We have been hearing about social recruiting and social learning for a couple years now. We have also been witness to a performance review backlash, in favor of continuous feedback including public peer feedback.
What about goals? Are they social too?
Goal automation was introduced with fervor years ago in the form of cascading goals. The cascade depended on a set hierarchy and a rigidity of focus. Though the promise of business impact via aligning individual work to higher level objectives was well received, organizations struggled with the reality. First was the problem of coordinating a goal setting sequence in which the top levels set goals, then cascaded them to the next level where they were tweaked, on down to the next, and so on. Such a process required months of prodding by HR, and by the end, the beleaguered organization encountered the second problem: goals and priorities change. Maintenance of such a rigid process was impossible.
Over time, goal software has been tweaked to be less rigid and overcome these goal setting barriers. Namely, the introduction of upward goal alignment allows individuals and managers to set goals at their own pace (i.e. sooner) with visibility into higher level objectives as they become available. The ability to document and communicate priorities in a simple manner has been a breakthrough at many organizations.
But there is still something missing
Goal software enables infrequent communication. This is useful in terms of aligning strategic priorities and getting some visibility into that alignment. But, the model fails when it comes to the real needs of the business – getting the right work done and rapidly realigning if not. Sure, there are fields that track progress and accomplishment. There is also likely a mechanism to gain visibility into cross-functional goals. And, a workflow notification could be sent when a higher level goal changes. The bottom line is that participation requires heavy nagging. And you know what that means. As much as we want the benefits of goal tracking, it is never going to happen in the current model.
It’s time for a new model
People are working on, collaborating on, and moving forward with goals informally on a daily basis. They are setting to-do’s, asking for help, updating others, and noting accomplishments. They are keeping tabs of what is going on around them and how it impacts them and their goals. What’s going on around them has less and less to do with a set hierarchy and more to do with teams and individuals with whom they are connected (both tightly and loosely). Turns out, goals are social too.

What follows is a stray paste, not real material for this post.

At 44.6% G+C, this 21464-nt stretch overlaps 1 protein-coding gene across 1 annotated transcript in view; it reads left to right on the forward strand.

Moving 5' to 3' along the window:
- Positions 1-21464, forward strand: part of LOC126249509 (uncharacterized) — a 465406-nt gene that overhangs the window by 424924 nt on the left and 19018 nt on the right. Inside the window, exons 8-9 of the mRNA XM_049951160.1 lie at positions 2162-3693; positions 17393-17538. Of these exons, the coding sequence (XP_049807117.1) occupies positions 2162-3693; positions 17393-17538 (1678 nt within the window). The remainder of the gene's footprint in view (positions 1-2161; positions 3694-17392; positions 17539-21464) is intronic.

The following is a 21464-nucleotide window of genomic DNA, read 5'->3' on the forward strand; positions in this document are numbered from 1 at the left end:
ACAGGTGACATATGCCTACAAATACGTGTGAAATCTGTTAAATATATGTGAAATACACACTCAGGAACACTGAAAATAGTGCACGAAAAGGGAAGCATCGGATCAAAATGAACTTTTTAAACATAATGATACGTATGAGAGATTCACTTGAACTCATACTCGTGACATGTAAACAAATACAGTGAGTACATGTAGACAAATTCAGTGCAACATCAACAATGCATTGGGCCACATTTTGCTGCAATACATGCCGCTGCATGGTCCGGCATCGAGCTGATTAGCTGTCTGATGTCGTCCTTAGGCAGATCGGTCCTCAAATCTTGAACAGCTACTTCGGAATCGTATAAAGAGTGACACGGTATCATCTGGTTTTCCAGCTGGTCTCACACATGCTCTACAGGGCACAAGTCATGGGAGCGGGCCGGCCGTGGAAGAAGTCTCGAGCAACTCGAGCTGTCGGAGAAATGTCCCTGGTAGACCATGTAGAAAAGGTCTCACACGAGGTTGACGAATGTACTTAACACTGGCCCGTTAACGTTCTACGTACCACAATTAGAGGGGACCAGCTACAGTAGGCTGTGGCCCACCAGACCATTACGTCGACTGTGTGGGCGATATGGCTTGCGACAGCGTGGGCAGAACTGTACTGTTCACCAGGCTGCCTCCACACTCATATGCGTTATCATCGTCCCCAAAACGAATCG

The key question for HR leaders is not whether to shift to a more social orientation for goal updates. This is inevitable. The question is whether the social orientation can be added to the traditional hierarchical model of setting and aligning goals or if the hierarchical model needs to be scrapped entirely.
The Rypple team believes it is the latter. Here is a quick view of their bottoms-up, business-oriented approach:
Bottom line: Vendors are beginning to incorporate a social orientation to goal execution. Some are enhancing and extending their traditional models to accommodate. Others are starting from the social perspective to drive immediate and direct business value. HR Leaders should look carefully at both models and compare cultural fit, adoption, and value to the business.
Your POV: Is it possible to to blend the traditional hierarchical approach with social execution? Or is a bottoms-up approach the only way to get real work done?